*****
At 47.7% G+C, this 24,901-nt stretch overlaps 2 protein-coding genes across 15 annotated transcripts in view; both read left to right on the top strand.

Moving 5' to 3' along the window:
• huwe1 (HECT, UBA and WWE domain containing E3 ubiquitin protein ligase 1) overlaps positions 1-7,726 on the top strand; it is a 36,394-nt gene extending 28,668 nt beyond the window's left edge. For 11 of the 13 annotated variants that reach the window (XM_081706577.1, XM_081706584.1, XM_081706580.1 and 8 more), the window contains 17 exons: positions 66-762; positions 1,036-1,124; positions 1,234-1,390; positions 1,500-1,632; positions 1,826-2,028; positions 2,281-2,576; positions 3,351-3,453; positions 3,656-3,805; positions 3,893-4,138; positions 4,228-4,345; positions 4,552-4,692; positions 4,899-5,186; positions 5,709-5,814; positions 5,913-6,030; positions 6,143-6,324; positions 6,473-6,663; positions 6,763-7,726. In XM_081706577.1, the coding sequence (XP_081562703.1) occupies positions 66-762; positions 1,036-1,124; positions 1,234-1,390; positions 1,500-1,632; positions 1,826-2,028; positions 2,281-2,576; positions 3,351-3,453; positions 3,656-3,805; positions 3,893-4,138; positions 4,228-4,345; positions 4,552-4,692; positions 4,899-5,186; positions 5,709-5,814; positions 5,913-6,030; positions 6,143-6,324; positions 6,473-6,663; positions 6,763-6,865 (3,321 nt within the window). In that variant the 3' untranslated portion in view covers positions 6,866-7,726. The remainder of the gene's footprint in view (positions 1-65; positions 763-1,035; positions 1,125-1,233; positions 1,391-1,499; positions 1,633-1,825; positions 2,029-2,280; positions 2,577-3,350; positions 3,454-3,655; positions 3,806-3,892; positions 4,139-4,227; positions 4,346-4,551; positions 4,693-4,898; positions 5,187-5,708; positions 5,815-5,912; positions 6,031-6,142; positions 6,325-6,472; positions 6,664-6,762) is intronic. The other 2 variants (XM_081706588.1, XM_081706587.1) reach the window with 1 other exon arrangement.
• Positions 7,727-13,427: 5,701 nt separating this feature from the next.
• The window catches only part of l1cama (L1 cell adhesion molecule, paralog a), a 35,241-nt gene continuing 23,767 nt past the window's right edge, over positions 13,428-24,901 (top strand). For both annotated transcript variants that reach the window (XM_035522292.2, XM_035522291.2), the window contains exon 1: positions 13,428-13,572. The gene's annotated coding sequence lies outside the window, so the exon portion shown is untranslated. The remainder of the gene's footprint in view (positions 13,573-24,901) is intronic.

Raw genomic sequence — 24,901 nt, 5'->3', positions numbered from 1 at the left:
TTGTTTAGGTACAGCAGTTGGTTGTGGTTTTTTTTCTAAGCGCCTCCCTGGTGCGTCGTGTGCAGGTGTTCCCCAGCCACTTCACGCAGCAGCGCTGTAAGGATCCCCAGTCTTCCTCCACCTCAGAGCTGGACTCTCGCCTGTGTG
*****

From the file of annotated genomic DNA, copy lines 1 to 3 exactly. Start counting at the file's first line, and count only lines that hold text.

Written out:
At 47.7% G+C, this 24,901-nt stretch overlaps 2 protein-coding genes across 15 annotated transcripts in view; both read left to right on the top strand.

Moving 5' to 3' along the window:
• huwe1 (HECT, UBA and WWE domain containing E3 ubiquitin protein ligase 1) overlaps positions 1-7,726 on the top strand; it is a 36,394-nt gene extending 28,668 nt beyond the window's left edge. For 11 of the 13 annotated variants that reach the window (XM_081706577.1, XM_081706584.1, XM_081706580.1 and 8 more), the window contains 17 exons: positions 66-762; positions 1,036-1,124; positions 1,234-1,390; positions 1,500-1,632; positions 1,826-2,028; positions 2,281-2,576; positions 3,351-3,453; positions 3,656-3,805; positions 3,893-4,138; positions 4,228-4,345; positions 4,552-4,692; positions 4,899-5,186; positions 5,709-5,814; positions 5,913-6,030; positions 6,143-6,324; positions 6,473-6,663; positions 6,763-7,726. In XM_081706577.1, the coding sequence (XP_081562703.1) occupies positions 66-762; positions 1,036-1,124; positions 1,234-1,390; positions 1,500-1,632; positions 1,826-2,028; positions 2,281-2,576; positions 3,351-3,453; positions 3,656-3,805; positions 3,893-4,138; positions 4,228-4,345; positions 4,552-4,692; positions 4,899-5,186; positions 5,709-5,814; positions 5,913-6,030; positions 6,143-6,324; positions 6,473-6,663; positions 6,763-6,865 (3,321 nt within the window). In that variant the 3' untranslated portion in view covers positions 6,866-7,726. The remainder of the gene's footprint in view (positions 1-65; positions 763-1,035; positions 1,125-1,233; positions 1,391-1,499; positions 1,633-1,825; positions 2,029-2,280; positions 2,577-3,350; positions 3,454-3,655; positions 3,806-3,892; positions 4,139-4,227; positions 4,346-4,551; positions 4,693-4,898; positions 5,187-5,708; positions 5,815-5,912; positions 6,031-6,142; positions 6,325-6,472; positions 6,664-6,762) is intronic. The other 2 variants (XM_081706588.1, XM_081706587.1) reach the window with 1 other exon arrangement.